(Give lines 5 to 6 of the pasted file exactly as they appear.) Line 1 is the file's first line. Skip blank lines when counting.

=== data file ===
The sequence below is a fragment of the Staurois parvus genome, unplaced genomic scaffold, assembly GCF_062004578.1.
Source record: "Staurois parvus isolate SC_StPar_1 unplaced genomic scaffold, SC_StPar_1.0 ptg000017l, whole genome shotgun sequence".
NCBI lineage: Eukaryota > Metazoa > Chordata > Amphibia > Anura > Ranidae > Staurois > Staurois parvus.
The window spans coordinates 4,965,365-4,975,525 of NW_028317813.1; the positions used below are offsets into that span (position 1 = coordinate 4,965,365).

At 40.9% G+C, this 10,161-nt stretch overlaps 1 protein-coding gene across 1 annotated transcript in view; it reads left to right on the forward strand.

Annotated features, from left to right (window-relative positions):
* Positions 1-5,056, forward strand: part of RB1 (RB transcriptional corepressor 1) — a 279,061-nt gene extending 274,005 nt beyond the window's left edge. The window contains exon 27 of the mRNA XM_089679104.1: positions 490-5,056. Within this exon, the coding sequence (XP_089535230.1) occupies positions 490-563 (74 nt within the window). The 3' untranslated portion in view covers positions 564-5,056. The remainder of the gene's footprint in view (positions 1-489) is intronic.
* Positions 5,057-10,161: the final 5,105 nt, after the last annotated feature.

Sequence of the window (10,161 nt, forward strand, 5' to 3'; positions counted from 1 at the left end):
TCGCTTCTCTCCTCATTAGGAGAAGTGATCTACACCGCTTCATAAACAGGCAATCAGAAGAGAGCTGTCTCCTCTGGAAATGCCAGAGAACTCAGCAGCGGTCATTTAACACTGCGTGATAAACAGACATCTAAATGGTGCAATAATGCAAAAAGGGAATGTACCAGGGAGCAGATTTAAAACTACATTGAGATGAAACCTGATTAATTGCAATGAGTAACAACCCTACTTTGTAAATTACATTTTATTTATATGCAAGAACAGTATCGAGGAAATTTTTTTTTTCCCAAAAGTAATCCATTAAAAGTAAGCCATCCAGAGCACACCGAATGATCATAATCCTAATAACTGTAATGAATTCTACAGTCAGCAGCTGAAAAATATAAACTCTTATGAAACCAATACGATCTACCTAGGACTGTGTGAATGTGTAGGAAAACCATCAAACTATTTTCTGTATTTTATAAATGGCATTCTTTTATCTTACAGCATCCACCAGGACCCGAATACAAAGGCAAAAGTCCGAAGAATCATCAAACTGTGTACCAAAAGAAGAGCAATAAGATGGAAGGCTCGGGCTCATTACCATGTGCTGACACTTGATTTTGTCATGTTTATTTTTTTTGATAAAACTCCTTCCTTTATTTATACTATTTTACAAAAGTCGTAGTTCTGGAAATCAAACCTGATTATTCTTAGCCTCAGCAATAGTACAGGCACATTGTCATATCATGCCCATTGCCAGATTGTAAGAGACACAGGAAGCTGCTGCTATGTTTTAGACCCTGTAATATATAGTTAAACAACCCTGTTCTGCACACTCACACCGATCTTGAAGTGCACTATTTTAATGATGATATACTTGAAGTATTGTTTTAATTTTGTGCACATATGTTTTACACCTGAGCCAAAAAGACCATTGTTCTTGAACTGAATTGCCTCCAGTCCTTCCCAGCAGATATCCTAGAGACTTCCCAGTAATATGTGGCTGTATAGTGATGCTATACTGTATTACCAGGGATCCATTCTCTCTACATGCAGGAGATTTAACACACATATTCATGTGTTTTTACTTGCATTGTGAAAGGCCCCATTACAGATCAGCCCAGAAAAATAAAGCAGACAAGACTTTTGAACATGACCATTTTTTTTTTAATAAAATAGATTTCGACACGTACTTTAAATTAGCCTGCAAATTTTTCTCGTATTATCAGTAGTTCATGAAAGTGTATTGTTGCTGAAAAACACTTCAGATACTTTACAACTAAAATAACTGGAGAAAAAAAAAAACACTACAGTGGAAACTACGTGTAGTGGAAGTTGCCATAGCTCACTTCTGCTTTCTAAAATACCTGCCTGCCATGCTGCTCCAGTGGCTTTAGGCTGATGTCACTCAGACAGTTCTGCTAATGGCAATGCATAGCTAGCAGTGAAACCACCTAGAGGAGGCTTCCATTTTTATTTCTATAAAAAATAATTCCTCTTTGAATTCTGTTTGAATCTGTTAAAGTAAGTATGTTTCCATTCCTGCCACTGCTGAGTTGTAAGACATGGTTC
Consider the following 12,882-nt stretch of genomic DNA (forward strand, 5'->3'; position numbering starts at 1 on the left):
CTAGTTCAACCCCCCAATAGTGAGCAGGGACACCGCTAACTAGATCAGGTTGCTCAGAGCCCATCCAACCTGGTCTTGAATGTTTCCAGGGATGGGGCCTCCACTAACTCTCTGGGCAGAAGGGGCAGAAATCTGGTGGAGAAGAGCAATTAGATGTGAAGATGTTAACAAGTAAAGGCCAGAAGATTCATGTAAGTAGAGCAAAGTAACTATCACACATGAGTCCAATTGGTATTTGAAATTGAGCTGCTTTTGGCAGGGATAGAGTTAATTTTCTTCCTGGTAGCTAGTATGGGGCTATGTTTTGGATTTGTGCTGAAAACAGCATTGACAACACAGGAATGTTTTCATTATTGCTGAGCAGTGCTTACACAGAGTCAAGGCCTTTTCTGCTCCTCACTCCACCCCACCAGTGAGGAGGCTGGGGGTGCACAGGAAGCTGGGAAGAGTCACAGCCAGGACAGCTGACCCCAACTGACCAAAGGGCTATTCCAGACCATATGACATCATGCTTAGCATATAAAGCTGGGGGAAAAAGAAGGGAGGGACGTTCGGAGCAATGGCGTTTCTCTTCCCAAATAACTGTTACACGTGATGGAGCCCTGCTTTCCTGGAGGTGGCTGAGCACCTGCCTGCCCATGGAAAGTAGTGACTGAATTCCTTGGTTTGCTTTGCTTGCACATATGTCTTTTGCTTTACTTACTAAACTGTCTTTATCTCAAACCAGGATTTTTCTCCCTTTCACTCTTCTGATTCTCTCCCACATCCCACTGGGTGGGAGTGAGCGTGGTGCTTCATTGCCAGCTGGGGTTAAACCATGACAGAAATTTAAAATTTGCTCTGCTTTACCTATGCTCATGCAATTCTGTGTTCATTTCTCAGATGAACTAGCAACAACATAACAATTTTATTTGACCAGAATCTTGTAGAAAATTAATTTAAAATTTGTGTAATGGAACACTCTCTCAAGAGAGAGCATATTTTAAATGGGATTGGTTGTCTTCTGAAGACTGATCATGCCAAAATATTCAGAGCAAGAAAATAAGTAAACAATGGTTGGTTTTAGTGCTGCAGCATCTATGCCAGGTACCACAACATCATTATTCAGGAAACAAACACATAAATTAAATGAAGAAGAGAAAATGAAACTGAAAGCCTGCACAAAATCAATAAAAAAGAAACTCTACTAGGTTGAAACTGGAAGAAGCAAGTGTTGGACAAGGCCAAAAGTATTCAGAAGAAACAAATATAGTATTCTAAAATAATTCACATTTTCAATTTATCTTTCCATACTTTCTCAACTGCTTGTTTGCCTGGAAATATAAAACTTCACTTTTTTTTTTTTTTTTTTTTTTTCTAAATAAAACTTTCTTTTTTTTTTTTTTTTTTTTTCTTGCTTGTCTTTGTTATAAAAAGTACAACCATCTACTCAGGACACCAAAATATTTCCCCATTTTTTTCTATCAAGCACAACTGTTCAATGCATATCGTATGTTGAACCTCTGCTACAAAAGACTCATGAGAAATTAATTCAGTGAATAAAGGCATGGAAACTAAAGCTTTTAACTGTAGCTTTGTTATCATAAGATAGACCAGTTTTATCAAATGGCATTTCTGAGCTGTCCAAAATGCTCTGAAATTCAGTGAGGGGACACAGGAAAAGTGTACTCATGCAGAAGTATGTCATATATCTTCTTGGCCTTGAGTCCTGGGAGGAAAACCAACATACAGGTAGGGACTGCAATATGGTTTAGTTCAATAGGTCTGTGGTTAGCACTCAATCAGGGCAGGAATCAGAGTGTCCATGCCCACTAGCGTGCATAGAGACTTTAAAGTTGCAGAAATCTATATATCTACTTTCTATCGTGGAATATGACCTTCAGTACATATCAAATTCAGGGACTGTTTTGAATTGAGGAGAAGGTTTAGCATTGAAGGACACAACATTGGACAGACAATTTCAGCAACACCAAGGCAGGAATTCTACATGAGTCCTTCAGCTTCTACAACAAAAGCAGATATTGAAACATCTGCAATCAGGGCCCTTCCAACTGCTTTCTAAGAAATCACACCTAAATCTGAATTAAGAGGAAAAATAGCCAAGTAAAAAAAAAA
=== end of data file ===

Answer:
At 40.9% G+C, this 10,161-nt stretch overlaps 1 protein-coding gene across 1 annotated transcript in view; it reads left to right on the forward strand.

Annotated features, from left to right (window-relative positions):